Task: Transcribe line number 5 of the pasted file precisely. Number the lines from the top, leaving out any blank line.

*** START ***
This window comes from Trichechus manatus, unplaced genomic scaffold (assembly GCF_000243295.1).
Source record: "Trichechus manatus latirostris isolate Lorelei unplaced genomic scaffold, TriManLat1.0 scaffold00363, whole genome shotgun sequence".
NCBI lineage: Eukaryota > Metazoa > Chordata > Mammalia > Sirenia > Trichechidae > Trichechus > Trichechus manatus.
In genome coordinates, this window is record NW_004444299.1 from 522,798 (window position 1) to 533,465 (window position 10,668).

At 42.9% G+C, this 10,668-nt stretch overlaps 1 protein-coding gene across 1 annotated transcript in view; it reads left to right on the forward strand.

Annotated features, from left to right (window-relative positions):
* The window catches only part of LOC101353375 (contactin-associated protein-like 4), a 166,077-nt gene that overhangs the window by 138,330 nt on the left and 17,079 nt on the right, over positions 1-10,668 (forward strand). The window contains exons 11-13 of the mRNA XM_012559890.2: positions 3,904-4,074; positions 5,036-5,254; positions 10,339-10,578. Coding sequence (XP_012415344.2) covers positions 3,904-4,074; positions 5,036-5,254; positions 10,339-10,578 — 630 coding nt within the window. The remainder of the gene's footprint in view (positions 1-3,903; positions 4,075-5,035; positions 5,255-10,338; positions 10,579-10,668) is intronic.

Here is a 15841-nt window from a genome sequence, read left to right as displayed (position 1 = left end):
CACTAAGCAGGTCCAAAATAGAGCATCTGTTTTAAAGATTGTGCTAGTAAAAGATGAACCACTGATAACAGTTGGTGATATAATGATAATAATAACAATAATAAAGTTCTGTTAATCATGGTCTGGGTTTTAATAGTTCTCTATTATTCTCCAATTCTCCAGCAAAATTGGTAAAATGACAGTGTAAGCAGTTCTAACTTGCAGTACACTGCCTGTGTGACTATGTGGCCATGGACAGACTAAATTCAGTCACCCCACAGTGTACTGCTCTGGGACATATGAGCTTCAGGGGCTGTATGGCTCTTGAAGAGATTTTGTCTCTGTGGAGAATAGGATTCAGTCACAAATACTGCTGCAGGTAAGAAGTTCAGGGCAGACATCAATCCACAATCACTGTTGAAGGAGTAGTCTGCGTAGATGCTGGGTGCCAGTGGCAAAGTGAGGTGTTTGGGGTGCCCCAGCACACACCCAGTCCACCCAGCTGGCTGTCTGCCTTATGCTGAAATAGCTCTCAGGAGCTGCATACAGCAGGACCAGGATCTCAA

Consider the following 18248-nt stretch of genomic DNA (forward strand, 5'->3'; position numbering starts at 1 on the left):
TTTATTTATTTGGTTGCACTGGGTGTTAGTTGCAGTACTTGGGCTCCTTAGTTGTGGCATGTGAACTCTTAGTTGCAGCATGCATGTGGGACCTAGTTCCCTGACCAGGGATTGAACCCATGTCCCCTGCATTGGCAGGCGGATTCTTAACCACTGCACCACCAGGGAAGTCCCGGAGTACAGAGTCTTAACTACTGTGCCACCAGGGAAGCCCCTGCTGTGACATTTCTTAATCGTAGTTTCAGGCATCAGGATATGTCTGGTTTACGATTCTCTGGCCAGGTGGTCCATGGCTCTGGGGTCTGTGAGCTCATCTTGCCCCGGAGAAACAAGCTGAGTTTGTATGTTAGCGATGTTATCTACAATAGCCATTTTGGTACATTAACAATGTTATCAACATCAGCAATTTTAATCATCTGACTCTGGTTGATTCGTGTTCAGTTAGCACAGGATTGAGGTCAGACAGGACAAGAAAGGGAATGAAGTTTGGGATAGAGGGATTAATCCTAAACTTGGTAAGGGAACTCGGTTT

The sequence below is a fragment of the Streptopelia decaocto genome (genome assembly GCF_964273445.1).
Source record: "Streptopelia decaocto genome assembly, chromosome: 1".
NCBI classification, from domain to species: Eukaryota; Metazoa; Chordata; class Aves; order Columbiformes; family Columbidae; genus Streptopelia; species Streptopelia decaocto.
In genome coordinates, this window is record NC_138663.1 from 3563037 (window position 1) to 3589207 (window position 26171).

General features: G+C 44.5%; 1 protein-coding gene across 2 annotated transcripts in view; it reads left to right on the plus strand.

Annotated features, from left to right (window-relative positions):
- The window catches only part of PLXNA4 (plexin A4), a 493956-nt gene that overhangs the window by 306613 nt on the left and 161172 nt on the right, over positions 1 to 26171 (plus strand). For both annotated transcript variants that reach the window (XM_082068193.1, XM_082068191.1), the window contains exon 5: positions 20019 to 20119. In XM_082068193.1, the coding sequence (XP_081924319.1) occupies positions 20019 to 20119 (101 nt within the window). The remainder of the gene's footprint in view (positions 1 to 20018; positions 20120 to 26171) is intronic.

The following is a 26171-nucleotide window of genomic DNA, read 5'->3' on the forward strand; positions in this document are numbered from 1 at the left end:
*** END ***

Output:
At 42.9% G+C, this 10,668-nt stretch overlaps 1 protein-coding gene across 1 annotated transcript in view; it reads left to right on the forward strand.